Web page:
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Dior Couture. 


This monumental exhibition spanning 3,000 sq. m. and featuring over 300 haute couture gowns, has just closed at the Musée des Arts Décoratifs.

It was a sensory overload of haute couture that took the visitor on a voyage of discovery starting with the founder of the House of Dior and progressed through the illustrious couturiers who succeed him.

Dior’s New Look, 1947. 

In 1947 Dior’s first collection burst onto a war-weary world like a brilliant comet.  The new silhouette of wasp-waisted, longer length full, pleated skirts, that he called the “New Look”, were a radical departure from war-time austerity.


Dior’s New Look used exquisite fabrics dyed in glorious colours.

His new designs used an extravagant amount of the most precious fabrics in glorious colours not seen for years, & entailed hours of highly skilled handwork, precise tailoring & exquisite finish.

Dior couture label. 


Dior model being assaulted in rue Lepic in 1947. 

The New Look did not  meet with universal approval, with models on occasion being assaulted in the streets by people (usually women) who were deeply offended at what they regarded as blatant profligacy when there were still acute shortages of many commodities.

Dior brought back glamour and femininity.

However, Dior’s show brought him instant fame and heralded the return of Paris as the world capital of fashion.  It was not only a very important contribution to the rebuilding of the French economy, but also a sense of optimism for women around the world that better times were on the horizon—a new era of idealised, hour-glass femininity.


Dior in his atelier.

The  exhibition was reverential —almost a sense of “deification”—in this lavish celebration of the Master’s creative genius, with dramatically lit boxes containing mementoes from his early life, such as his “lucky” golden star and a miniature pack of cards.


Dior in the garden of his family home in Normandy.








One room explored the inspiration Dior drew from gardens, including that of his childhood home in Normandy (now the Christian Dior Museum), a Monet painting of irises, objects d’art and documents.

Gardens & flowers inspired Dior & his successors.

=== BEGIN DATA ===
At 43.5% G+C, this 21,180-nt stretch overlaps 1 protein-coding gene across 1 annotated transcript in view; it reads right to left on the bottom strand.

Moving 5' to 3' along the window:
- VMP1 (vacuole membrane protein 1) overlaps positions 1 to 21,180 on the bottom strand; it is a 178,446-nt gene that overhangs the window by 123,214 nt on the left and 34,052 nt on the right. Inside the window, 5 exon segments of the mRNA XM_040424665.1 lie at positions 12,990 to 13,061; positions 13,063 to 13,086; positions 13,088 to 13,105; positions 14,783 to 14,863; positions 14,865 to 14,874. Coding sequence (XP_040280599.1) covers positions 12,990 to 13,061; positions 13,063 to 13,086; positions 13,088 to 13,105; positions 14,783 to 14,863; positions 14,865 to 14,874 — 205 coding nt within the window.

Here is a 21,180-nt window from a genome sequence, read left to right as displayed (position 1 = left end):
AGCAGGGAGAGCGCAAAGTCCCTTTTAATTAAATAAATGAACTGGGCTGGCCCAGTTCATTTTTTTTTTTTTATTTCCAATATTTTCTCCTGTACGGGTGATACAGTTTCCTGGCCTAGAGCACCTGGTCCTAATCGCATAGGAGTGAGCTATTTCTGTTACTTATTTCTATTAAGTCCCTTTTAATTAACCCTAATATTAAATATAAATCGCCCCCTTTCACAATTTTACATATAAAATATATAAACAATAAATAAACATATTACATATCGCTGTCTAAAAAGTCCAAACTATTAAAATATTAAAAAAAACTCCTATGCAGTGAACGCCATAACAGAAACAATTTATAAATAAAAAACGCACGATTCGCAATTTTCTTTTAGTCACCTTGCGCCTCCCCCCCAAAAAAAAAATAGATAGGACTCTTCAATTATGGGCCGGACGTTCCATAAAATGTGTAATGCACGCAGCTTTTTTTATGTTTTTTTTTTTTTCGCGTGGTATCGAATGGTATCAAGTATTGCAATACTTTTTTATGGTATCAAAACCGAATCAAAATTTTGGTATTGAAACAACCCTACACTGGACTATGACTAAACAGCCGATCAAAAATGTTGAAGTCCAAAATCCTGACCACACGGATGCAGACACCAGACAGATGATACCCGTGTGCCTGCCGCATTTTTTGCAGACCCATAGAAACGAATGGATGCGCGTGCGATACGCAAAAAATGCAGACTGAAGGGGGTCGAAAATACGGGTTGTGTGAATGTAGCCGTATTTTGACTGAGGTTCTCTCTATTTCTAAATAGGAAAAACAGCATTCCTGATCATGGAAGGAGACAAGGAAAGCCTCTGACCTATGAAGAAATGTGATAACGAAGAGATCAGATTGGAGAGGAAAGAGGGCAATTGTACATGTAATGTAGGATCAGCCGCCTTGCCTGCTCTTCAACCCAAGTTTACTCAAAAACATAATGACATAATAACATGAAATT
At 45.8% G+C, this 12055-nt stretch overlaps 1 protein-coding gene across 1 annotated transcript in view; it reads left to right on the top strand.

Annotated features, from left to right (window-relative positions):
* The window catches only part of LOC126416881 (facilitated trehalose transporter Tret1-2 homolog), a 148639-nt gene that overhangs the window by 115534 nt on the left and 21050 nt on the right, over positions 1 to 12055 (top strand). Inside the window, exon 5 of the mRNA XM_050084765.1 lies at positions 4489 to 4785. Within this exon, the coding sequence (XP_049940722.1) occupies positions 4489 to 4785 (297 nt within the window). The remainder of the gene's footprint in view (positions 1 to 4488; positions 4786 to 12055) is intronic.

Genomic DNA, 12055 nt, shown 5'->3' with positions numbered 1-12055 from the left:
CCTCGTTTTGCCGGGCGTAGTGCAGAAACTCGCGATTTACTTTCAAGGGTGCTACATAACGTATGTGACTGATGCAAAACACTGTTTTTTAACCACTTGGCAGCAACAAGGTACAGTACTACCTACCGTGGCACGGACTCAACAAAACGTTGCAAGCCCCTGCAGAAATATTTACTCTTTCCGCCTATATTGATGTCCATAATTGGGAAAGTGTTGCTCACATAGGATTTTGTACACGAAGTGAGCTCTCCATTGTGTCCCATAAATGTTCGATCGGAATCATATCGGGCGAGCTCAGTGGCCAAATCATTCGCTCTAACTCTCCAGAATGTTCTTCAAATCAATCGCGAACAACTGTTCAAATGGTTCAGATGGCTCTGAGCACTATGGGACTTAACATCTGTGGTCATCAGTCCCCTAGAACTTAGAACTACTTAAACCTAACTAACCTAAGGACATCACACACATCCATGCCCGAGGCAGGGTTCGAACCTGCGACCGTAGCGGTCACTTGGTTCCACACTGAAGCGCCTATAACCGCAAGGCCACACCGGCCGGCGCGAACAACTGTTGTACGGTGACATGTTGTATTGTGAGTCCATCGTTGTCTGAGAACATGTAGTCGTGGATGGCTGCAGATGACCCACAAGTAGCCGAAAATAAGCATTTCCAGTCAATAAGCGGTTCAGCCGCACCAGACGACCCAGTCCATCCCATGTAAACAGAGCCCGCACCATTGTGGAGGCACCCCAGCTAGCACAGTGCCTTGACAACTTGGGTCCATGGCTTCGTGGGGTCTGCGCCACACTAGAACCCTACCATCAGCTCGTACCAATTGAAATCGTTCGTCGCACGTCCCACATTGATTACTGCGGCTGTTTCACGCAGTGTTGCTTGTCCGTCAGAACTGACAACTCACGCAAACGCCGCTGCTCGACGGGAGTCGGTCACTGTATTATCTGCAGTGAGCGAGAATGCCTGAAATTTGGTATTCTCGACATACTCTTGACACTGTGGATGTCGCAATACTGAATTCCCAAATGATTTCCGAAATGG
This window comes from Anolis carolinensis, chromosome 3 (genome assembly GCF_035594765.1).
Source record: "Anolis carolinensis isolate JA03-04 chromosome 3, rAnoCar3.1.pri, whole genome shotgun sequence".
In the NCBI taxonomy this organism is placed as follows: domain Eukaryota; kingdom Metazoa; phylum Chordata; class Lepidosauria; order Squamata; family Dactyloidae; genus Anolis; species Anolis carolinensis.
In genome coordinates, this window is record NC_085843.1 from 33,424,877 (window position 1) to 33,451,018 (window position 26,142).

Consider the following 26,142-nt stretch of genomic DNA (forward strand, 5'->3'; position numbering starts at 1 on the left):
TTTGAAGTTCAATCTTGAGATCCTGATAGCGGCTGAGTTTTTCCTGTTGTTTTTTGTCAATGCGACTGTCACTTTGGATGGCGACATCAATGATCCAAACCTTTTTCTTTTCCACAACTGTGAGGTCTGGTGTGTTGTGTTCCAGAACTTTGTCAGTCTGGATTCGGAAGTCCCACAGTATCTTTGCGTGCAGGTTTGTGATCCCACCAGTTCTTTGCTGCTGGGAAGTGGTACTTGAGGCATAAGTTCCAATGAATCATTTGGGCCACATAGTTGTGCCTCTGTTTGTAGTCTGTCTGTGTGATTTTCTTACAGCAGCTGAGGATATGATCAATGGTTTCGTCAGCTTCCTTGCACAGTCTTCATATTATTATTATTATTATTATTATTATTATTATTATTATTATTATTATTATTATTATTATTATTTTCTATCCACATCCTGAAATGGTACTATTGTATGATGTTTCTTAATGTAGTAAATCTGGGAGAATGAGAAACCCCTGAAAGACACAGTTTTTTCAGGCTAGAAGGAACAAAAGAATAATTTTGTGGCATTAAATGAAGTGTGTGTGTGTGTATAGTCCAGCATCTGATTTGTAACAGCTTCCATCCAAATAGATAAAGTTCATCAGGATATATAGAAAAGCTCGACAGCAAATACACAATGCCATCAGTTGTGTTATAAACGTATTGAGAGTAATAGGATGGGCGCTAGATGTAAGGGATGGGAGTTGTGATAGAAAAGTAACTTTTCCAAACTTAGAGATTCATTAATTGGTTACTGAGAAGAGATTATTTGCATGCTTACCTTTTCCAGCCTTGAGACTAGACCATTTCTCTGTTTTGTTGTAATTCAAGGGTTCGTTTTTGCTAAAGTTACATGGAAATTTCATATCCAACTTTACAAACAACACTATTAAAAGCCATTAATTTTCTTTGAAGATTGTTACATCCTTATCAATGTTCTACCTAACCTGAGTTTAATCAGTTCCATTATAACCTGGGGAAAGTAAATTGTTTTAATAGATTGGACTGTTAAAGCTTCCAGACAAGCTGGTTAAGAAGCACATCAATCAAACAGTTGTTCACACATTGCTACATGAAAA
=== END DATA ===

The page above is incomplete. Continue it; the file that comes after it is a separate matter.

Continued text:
In another, the ceiling and walls were decorated with thousands of tiny paper flowers, tendrils and vines.


Princess Margaret in the Dior gown she wore at her 21st birthday party.

There were rooms full of patterns, canvas toiles, accessories, photographs of celebrities such as Audrey Hepburn, Elizabeth Taylor, Grace Kelly and Princess Margaret wearing Dior gowns, and hundreds of sculptural creations.


Designs by Raf Simons, John Galliano, Christian Dior and Marc Bohan in a chromatic display in the Dior exhibition at Les Arts Décoratifs.

The show’s staggering use of colour acknowledged Dior’s often-stated belief that a touch of colour could transform a look.

One of the fascinating threads of the exhibition was the friendships and professional collaborations Dior forged with contemporaries such as Man Ray, Alexander Calder, Marc Chagall, Salvador Dali and Giacometti.


Colour used to great effect throughout the exhibition. 
A young Yves St Laurent when he designed for the House of Dior. 

Many original Dior garments were on show, often juxtaposed with an example of one of his successors such as Yves St Laurent and especially John Galliano, whose fantastical creations sometimes stole the show, reminding viewers of his extraordinary technical brilliance, although glossing over his “bad boy” reputation and dismissal in disgrace in 2011.


The whole show was a magnificent feast for the eyes and a fitting homage to the creative genius of the Master who changed the course of fashion history.

Christian Dior. 

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